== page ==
The worth of our children cannot be gainsaid. To have them is like having our hearts walking around outside our bodies.
Their wellbeing comes first. So, we teach them the difference between right and wrong.
We are always furious when sentimental items go missing from our homes, only to find out that they are with the local drug peddler.
Henceforth, we dread the next phone call, while at the same time we cannot sleep because we have not received one.
Eventually, we focus all our attention on the addict(s) in the house at the expense of the rest of our children.
For drug abuse is a cancer that saps the strength of the entire family.
In the narcotic world, lying replaces honesty and shortcuts substitute hard work.
Drugs drive away love and hope; dents trust and confidence; and, kill happiness and dreams.
In that confusion, no one knows where the problem/solution lies. For we are reduced to a community of zombies.
You might be thinking: drugs do not concern me. I thought so too, until I came face-to-face with its incapacitating darkness.
Throughout my 20 plus years career as a social science researcher, I have seen innumerable promising lives shattered by drugs — hard, soft and any combination.
Drug-taking is on the rise in our society. And, it concerns us all for it rips the lives of fellow Kenyans.
Needless to say, the past authorities took the attitude that the drug issue was so inconsequential or so complex that nothing could be done about it.
Those days are over and the government is acting beyond this defeatist sit-on-your-hands mentality.
It has done so by arresting and deporting a couple of high-flying suspected drug lords.
As we hurt the cartels, we should not lose sight of the fact that drug barons are ingenious.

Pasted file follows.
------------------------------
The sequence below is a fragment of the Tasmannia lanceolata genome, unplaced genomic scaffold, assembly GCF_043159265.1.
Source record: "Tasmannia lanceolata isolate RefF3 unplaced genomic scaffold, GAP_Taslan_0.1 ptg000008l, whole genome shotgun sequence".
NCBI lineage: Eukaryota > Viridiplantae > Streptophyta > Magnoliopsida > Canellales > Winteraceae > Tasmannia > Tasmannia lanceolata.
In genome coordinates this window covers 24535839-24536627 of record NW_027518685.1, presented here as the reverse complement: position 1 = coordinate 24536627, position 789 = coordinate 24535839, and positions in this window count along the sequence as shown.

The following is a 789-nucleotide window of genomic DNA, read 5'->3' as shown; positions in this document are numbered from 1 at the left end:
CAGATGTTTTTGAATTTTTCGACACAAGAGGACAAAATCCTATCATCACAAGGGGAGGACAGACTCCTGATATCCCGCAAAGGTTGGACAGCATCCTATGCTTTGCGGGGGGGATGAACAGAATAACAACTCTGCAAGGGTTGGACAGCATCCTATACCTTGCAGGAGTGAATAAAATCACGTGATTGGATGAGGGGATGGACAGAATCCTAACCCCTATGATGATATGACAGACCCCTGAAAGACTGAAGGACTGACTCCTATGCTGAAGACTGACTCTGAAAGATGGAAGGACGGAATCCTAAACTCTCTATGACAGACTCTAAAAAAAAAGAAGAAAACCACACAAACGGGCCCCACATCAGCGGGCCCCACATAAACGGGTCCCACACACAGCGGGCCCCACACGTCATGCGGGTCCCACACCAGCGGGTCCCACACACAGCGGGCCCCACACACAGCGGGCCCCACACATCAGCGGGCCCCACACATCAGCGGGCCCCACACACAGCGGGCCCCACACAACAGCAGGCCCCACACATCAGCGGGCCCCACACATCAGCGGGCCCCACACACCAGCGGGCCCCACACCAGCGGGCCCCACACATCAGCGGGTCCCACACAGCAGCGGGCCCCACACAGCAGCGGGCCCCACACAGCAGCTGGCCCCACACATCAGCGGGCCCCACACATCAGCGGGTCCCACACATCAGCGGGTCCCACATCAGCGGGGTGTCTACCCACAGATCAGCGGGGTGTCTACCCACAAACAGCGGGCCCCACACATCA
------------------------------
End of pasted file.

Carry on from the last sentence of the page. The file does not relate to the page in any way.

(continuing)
For every window that we shut, they open a new door. To remain hot on their heels, we need to be smarter, stronger and united than them.
Law enforcers, leaders, teachers, civil society, the media and wananchi have a role to play to counter this epidemic.
Experience shows that a coordinated national strategy on addictive drugs is more successful.
Such a strategy should go beyond the supply side — drug making and peddling to demand side — drug usage.
It should seek to disrupt the dealer-user nexus by detaching the consumer from the supplier.
Hence the need for teamwork. The strategy should be based on three principal fundamentals: institutions of early learning, treatment programmes and the criminal justice system.
First, we must stop drug usage before it starts. According to social-scientific studies, drug consumption rarely begins by interacting with a drug-pusher.
Newbies get their first dose free, from older siblings and/or friends. As a result, drug use begins before teenage for many.
An awareness crusade should start at home.
At school, peer pressure spreads the drug culture, and therefore, social pressure can help stop it.
Second, we must help those who want to get-off drugs by establishing detoxification clinics.
Third, the law must strictly be enforced. But treat drug-takers with dignity, respect and love, as the ultimate challenge underlying addiction is disconnection from the general society.
The campaign cannot be won without active participation of youth.
Invite youth to say yes to life and no to drugs. Remain clear-sighted, clear-minded by staying clean.
Our action or inaction against this ruination will light us down, in honour or dishonour, to the future generations.
For the love of humanity, let us have no moral middle ground and refuse indifference as an option.
Let us be unyielding and inflexible in our opposition to drugs as this is the only true path for our children.
Let us rally our energies, apply the tested rules of common sense, and together we shall vanquish the drug kingpins.
For, Kenya’s best days are ever ahead. Our nation’s bold journey towards being drug-free must continue and be a source of our unity.